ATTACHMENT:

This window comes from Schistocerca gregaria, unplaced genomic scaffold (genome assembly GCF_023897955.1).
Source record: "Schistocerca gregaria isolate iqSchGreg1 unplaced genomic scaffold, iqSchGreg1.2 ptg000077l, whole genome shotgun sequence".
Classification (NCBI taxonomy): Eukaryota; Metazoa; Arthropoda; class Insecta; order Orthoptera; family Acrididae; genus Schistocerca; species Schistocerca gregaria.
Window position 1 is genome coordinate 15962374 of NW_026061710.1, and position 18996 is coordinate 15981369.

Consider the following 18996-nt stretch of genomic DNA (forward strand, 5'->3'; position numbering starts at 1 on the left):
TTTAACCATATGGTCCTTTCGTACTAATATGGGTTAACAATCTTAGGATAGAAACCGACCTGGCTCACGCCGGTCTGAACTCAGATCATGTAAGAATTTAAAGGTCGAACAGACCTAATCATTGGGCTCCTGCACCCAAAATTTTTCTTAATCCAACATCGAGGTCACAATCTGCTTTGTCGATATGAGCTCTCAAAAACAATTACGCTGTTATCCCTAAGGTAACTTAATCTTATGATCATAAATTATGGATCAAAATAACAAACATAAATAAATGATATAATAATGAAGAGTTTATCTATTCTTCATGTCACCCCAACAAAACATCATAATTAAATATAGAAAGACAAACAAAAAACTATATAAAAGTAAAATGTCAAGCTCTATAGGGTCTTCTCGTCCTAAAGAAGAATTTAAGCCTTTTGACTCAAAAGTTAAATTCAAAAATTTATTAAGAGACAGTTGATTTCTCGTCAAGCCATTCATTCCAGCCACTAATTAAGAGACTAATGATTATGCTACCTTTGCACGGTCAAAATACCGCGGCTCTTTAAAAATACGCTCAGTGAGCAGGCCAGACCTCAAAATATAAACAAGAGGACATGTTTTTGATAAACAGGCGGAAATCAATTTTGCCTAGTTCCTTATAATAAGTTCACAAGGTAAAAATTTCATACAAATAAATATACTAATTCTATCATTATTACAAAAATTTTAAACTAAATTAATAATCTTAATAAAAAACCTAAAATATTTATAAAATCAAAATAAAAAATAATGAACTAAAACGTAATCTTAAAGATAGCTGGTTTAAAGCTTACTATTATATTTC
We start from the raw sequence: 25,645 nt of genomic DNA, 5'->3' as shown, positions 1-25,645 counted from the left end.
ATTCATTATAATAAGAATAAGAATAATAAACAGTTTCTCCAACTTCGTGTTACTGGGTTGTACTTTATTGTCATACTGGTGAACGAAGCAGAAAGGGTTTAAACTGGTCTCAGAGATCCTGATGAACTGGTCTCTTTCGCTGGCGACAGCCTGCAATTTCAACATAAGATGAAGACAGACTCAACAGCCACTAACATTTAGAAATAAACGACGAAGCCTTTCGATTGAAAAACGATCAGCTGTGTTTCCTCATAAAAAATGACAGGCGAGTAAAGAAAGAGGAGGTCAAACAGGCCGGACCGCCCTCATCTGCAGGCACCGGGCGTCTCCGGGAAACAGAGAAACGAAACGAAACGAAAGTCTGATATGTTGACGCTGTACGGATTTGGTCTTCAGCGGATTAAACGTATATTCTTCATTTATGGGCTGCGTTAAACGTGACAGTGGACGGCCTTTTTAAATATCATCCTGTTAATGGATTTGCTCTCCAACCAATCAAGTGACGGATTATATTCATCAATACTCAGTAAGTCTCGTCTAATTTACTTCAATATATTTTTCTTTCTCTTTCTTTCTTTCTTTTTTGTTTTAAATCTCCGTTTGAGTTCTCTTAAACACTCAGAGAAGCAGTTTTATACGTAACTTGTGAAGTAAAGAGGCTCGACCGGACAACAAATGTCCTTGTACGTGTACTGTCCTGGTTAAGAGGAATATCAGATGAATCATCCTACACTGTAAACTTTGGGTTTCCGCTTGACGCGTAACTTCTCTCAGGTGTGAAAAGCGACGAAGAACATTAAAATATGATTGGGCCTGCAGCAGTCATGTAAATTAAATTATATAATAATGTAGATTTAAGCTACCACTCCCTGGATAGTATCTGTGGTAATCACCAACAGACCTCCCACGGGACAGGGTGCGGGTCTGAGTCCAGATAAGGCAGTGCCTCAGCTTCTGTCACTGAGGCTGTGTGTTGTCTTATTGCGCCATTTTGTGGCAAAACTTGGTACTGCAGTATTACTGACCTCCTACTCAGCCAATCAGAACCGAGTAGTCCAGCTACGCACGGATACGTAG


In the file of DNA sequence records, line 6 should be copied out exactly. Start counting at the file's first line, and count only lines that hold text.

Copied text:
TTTAACCATATGGTCCTTTCGTACTAATATGGGTTAACAATCTTAGGATAGAAACCGACCTGGCTCACGCCGGTCTGAACTCAGATCATGTAAGAATTTAAAGGTCGAACAGACCTAATCATTGGGCTCCTGCACCCAAAATTTTTCTTAATCCAACATCGAGGTCACAATCTGCTTTGTCGATATGAGCTCTCAAAAACAATTACGCTGTTATCCCTAAGGTAACTTAATCTTATGATCATAAATTATGGATCAAAATAACAAACATAAATAAATGATATAATAATGAAGAGTTTATCTATTCTTCATGTCACCCCAACAAAACATCATAATTAAATATAGAAAGACAAACAAAAAACTATATAAAAGTAAAATGTCAAGCTCTATAGGGTCTTCTCGTCCTAAAGAAGAATTTAAGCCTTTTGACTCAAAAGTTAAATTCAAAAATTTATTAAGAGACAGTTGATTTCTCGTCAAGCCATTCATTCCAGCCACTAATTAAGAGACTAATGATTATGCTACCTTTGCACGGTCAAAATACCGCGGCTCTTTAAAAATACGCTCAGTGAGCAGGCCAGACCTCAAAATATAAACAAGAGGACATGTTTTTGATAAACAGGCGGAAATCAATTTTGCCTAGTTCCTTATAATAAGTTCACAAGGTAAAAATTTCATACAAATAAATATACTAATTCTATCATTATTACAAAAATTTTAAACTAAATTAATAATCTTAATAAAAAACCTAAAATATTTATAAAATCAAAATAAAAAATAATGAACTAAAACGTAATCTTAAAGATAGCTGGTTTAAAGCTTACTATTATATTTC